No it doesn't. See my post above. For further clarity, it's not even odd or even numbered years. I get it every month, every year. It's based on previous years NOA.



    CRA doesn't need it in the agreement. The only thing CRA needs is proof you have shared custody IF ex opposes it.



    Don't even argue this one with me a father who is getting child tax benefits.


    My sister has shared custody and every year she has to provide proof of this, her ex doesnít oppose anything, he doesnít claim anything for the kids and for the past 4 years sheís had to provide her agreement and letters from the school stating she has shared custody. You may be lucky not to have to but itís not always the case


    Sent from my iPhone using Tapatalk

    Leave a comment:


  • blinkandimgone
    replied
    Originally posted by calvinfive View Post
    Child support payments is irrelevant. I was paying her child support when we first started shared custody. Offset was applied nearly 8 months later. The only thing they need is proof you have shared custody. That's it. Though they never even asked for that in my case. Just a simple online checkbox "I confirm I have shared custody". Try the online application for yourself, you'll see.

    Here is their requirement:
    Child support payments is very relevant, and the wording of your order is very relevant. You need to stop giving bad advice on things you clearly are not aware of.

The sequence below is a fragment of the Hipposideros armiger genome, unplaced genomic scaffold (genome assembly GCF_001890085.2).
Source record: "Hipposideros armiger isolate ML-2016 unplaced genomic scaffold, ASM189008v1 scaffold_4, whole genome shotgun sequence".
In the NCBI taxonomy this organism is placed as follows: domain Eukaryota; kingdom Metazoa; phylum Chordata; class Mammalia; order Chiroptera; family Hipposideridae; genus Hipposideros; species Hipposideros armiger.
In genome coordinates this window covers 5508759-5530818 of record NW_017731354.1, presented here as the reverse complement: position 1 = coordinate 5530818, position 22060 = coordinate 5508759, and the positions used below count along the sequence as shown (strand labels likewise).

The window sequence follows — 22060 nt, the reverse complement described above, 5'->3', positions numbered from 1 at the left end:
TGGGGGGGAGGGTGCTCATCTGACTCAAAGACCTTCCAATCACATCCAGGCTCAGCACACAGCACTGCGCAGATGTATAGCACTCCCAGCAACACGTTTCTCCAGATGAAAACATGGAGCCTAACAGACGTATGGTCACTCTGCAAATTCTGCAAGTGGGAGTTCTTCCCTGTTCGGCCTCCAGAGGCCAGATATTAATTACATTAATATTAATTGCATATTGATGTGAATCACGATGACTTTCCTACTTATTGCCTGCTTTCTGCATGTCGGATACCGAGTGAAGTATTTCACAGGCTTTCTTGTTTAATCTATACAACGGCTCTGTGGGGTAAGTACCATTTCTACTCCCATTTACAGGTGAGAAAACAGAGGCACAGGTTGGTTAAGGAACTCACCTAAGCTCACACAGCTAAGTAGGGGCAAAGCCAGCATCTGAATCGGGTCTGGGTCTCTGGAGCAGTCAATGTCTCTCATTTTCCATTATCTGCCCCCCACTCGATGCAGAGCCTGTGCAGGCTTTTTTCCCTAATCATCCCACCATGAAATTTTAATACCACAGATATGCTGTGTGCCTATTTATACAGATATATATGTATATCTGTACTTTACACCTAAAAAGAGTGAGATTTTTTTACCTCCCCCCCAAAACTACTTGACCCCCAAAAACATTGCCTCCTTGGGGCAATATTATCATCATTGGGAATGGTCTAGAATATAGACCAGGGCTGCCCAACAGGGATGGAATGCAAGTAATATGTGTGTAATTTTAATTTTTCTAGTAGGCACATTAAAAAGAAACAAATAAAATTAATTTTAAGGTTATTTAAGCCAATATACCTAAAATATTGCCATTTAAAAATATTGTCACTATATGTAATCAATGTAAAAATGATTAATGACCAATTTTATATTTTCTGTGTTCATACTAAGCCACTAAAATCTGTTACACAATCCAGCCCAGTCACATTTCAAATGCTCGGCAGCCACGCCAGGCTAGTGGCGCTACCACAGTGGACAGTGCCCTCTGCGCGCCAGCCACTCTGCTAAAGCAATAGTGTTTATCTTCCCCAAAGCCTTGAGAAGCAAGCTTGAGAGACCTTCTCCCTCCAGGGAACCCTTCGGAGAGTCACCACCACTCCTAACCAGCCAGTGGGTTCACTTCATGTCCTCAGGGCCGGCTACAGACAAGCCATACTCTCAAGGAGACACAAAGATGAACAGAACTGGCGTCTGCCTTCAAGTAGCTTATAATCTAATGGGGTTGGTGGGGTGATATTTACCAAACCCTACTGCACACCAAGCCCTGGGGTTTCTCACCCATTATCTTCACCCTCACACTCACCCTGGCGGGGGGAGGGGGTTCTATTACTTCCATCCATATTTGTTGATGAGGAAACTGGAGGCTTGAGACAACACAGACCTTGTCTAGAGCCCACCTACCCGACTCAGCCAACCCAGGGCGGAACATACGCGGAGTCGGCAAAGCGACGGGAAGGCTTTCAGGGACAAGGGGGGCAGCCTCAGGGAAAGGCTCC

https://www.canada.ca/en/revenue-age...dependant.html

    If your "proof" is not worded in a very specific way regarding child support payments and parenting time, your claim is likely to be rejected and you need to get the wording of your order changes - typically requiring a trip back to court if the other party is not cooperative.

    Leave a comment:


  • calvinfive
    replied
    Originally posted by rockscan View Post
    Youíre talking about the CCB not the eligible dependent
    If their is another credit I am entitled to, then I am going to look into that and apply for it immediately without delay.

    Leave a comment:


  • calvinfive
    replied
    Originally posted by Googlelawstudent View Post
    Thank you for your response Calvinfive. Sorry I didnt see this sooner. No, I am not obtaining any of the tax credits or benefits. I am too concerned about bringing up money at the risk of her decreasing time, as my time has slowly increased over time. I am also right at the 40% threshold, so recognize mom still has him a bit more + she uses that money in her calculation of monthly spending, so don't want to impact that at this time.